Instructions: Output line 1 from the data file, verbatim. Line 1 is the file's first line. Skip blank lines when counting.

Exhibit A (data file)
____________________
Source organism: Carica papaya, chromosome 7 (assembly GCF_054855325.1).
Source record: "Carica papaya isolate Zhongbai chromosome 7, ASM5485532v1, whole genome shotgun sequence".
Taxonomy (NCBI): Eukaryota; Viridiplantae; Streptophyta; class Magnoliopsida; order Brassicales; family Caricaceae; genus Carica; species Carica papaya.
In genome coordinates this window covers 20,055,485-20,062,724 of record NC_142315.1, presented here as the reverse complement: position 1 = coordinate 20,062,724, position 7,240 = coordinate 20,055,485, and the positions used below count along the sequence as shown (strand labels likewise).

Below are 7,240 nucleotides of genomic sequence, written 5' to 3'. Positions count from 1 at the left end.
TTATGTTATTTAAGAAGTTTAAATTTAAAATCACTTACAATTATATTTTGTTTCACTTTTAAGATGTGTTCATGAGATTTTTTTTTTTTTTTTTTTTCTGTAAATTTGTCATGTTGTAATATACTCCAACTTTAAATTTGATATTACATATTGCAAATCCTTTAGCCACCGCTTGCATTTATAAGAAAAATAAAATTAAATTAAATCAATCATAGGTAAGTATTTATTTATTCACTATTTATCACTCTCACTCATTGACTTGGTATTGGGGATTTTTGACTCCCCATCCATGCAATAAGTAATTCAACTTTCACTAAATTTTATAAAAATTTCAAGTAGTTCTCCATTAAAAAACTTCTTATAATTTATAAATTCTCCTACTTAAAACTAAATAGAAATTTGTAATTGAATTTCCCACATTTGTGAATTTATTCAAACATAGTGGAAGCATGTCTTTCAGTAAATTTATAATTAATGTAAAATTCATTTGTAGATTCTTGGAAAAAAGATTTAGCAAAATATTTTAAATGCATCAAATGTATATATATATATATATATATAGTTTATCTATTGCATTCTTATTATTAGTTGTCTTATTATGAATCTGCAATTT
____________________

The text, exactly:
Source organism: Carica papaya, chromosome 7 (assembly GCF_054855325.1).